Cayman Islands: Herald v Primeo: The Court Of Appeal Clarifies The Status And Priority Of Unpaid Redemption Creditors

Last Updated: 4 August 2016
Article by Guy Manning, Guy Cowan and Shaun Tracey

In a recent judgment,1 the Cayman Islands Court of Appeal (the "Court") has upheld the decision of the Grand Court which found that investors who have redeemed their shares but remain unpaid at the commencement of a company's liquidation are entitled to prove in the liquidation for their redemption proceeds as a creditor. This is the case irrespective of whether or not the company could lawfully have distributed the redemption proceeds to them prior to the commencement of the liquidation. The Court also resolved uncertainty as to the priority of such redemption creditors, by finding that they rank behind the company's general creditors but ahead of its shareholders.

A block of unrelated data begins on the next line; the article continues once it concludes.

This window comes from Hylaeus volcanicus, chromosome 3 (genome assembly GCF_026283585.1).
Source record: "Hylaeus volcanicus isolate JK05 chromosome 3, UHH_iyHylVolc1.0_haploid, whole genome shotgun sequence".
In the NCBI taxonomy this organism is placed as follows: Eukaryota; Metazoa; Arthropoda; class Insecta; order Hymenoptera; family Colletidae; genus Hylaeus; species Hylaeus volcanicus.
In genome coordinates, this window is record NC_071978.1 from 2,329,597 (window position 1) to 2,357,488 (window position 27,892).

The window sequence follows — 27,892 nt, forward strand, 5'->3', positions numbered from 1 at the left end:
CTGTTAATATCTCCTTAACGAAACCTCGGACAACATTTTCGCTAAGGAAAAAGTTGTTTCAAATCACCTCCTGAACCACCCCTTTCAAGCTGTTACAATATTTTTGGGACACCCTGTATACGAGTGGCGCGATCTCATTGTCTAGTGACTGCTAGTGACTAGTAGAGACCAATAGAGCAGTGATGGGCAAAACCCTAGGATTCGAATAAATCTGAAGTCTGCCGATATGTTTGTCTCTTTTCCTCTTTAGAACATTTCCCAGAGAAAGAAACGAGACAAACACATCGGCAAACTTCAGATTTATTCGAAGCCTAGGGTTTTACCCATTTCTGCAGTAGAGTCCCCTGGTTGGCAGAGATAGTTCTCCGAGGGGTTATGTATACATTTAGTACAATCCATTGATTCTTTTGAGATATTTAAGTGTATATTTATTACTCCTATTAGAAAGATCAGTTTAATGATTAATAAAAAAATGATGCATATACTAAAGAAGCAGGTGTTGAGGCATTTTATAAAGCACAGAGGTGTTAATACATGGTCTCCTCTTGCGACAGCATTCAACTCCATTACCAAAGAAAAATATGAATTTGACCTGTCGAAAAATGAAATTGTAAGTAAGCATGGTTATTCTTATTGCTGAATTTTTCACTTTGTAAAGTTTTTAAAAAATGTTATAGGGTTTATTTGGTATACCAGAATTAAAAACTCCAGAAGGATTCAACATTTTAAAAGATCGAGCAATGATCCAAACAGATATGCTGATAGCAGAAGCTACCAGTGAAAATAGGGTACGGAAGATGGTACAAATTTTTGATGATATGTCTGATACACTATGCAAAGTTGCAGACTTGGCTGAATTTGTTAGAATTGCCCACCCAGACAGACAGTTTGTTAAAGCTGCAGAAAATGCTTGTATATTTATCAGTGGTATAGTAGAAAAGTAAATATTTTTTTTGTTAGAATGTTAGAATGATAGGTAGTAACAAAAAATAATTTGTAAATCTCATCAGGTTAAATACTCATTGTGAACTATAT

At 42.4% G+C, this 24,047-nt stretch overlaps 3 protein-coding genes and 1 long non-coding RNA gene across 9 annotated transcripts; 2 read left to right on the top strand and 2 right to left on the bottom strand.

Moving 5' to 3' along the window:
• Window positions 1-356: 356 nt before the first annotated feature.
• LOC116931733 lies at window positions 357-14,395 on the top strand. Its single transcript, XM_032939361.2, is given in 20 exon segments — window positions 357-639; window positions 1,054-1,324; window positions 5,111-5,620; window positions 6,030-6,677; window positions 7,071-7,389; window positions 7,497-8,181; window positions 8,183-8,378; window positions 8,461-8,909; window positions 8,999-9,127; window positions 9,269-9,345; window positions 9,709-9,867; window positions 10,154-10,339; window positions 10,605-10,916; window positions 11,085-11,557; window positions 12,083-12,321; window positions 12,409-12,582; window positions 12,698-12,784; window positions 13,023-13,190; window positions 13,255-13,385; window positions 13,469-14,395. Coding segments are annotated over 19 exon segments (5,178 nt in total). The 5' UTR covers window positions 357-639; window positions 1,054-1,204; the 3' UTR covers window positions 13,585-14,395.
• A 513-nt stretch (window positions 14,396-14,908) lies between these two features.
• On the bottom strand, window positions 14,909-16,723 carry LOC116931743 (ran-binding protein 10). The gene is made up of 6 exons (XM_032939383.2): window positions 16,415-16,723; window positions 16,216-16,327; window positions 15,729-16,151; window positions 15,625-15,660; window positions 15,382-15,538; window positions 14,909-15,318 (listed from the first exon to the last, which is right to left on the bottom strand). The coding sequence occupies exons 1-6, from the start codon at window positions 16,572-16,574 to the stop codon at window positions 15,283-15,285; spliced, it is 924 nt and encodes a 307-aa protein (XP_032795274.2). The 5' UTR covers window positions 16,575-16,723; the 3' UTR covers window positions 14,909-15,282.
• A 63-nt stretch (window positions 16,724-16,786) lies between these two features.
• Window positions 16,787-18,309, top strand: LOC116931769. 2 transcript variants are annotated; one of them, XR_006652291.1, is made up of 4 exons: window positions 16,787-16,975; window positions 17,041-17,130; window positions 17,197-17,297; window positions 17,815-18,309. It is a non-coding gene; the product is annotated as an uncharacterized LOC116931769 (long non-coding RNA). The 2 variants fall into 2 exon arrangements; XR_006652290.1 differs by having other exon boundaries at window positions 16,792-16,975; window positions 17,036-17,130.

Background

The first instance case, which was heard by the Honourable Mr Justice Jones QC, arose as a result of redemption requests submitted by Primeo Fund ("Primeo"), one of several investors in Herald Fund SPC ("Herald"), for a redemption date of 1 December 2008. Shortly thereafter, in light of the Madoff fraud, Herald's directors suspended (among other things) its obligation to pay redemption proceeds. Primeo therefore never received its redemption proceeds and, in July 2013, Herald was wound up by order of the Grand Court.

The Judgment of the Grand Court